We have a new logo that mixes the flames of the Phoenix bird's wings and a shakuhachi.
For those of you who in the Phoenix Arizona area come to the monthly gathering for the Phoenix Shakuhachi Friends group. We have a fun mix of basic instruction, Q&A and a bit of performance. Everyone welcome, all levels of players even if you just want to come by and watch.
Saturday, February 2, 2013 from 10:00am until 12:00pm at the Scottsdale Neighborhood Arts Place – “SNAP”
For more info check out http://phoenixazshakuhachi.comor contact me directly. Everyone welcome!
Saturday September 29th at 7:00 PM to 8:00 PM
Ticket pricing: $15 and Students and children under 13 year of age $10.
At the Valley Unitarian Universalist Congregation, Sanctuary
Valley Unitarian Universalist Congregation
6400 W Del Rio, Chandler, AZ 85226
Kakizakai was born in Chichibu, Saitama Prefecture in 1959 and started playing the kena while he was in his teens. At 21 he started playing the shakuhachi in the Kinko style. His teacher recognized an unusual ability to play so he recommended him study with the master, Yokoyama Katsuya. He graduated from the NHK Traditional Music Conservatory and is the winner of the prestigious Kumamoto All Japan Hogaku competition. He has recorded with Yokoyama sensei on his CDs and videos and is a popular leader of shakuhachi workshops for the International Shakuhachi Training Center (Kokusai Shakuhachi Kenshukan) in Tokyo. He has performed extensively in America, Europe, Asia, and Australia and is a faculty member of the Boulder Colorado summer intensive camps as well as the Australian Shakuhachi Festivals. Currently he is research fellow at the Tokyo College of Music, full time instructor for the International Shakuhachi Kenshukan and NHK Culture Centre and President of the International Shakuhachi Kenshu-kan Chichibu School and Higashi Yamato School.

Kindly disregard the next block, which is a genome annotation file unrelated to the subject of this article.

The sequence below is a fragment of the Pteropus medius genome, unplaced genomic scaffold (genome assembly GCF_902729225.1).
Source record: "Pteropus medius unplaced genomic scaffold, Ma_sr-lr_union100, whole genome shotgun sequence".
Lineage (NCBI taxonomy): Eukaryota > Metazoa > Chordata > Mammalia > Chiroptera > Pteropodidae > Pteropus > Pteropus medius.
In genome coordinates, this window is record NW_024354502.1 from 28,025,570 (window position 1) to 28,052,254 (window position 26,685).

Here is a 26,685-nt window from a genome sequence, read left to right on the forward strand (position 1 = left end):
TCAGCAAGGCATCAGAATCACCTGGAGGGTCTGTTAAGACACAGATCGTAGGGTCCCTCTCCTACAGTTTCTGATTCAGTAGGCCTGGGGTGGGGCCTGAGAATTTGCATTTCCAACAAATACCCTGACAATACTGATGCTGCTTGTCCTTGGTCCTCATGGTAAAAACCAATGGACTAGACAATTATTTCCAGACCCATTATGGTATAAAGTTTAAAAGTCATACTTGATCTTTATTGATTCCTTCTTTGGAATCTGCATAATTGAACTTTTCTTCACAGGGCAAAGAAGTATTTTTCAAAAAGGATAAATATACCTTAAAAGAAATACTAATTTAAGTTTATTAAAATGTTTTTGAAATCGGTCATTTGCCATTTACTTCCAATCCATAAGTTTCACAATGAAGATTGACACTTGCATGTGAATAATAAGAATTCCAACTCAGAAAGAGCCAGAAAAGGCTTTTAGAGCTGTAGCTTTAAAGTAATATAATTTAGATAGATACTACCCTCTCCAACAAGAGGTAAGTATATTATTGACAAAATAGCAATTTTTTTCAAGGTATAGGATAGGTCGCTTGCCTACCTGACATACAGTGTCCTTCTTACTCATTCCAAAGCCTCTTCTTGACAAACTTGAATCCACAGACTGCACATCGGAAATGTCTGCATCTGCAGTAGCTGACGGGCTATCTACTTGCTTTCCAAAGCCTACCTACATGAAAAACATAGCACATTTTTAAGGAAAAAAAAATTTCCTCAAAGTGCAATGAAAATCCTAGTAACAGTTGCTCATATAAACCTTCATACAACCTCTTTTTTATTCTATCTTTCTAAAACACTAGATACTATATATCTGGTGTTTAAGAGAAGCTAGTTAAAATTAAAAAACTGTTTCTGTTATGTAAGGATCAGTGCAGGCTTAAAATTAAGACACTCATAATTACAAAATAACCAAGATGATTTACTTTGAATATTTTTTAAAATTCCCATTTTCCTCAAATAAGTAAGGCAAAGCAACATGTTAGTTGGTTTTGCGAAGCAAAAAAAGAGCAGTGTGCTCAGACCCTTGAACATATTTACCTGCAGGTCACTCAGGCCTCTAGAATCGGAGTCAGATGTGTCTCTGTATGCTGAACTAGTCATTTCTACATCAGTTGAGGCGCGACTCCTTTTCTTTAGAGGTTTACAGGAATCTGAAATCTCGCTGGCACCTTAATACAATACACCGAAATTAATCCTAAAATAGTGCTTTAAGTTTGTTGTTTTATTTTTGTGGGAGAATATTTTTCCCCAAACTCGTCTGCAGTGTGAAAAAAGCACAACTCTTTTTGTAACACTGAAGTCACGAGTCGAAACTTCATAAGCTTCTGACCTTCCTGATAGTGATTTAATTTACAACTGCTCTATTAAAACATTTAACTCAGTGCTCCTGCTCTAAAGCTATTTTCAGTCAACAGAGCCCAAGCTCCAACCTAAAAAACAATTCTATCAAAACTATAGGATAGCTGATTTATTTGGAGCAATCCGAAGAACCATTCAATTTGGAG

Check out Alcvin Ramos’s web site.
http://alcvin.ca/ryuzen/ It’s wonderfully done and has a lot of info there.
Alcvin Ryuzen Ramos lives a life guided by shakuhachi. If it were possible to hear the breathing of the cosmos; it would probably sound like the shakuhachi of Alcvin Ryuzen Ramos; simple, complex, intense, deep; his music is a visceral adventure of the soul, rich in heart and wondrous vibratory realizations. His flute sings to us everywhere the shakuhachi has been, concert halls, to caves, castles to campfires, ancient temples to living rooms; the summit of mountains to deep in the rainforests.
Alcvin was born in Japan to Filipino parents, attended school in the States, and now lives in the rainforests of BC, Canada. He is Canada’s leading teacher of the shakuhachi, attaining the rare level of Dai Shihan (grandmaster). He practices the traditional ways but enjoys exploring sonic worlds of other traditions and beyond. In high school, Alcvin first heard the sound of the horizontal Japanese bamboo flute (yokobue) in an Akira Kurosawa film called RAN, played by master Hiroyuki Koinuma and was deeply inspired to study shakuhachi. After studying Eastern Religions and Philosophy in University Alcvin returned to Japan to study shakuhachi for serveral years. Through his study of the shakuhachi in Japan, Alcvin has had the opportunity to travel through Asia, Australia, Europe, Canada and America learning about various cultures and arts. The shakuhachi continues to lead him to more adventures to fascinating and beautiful places and people through the playing and creation of music.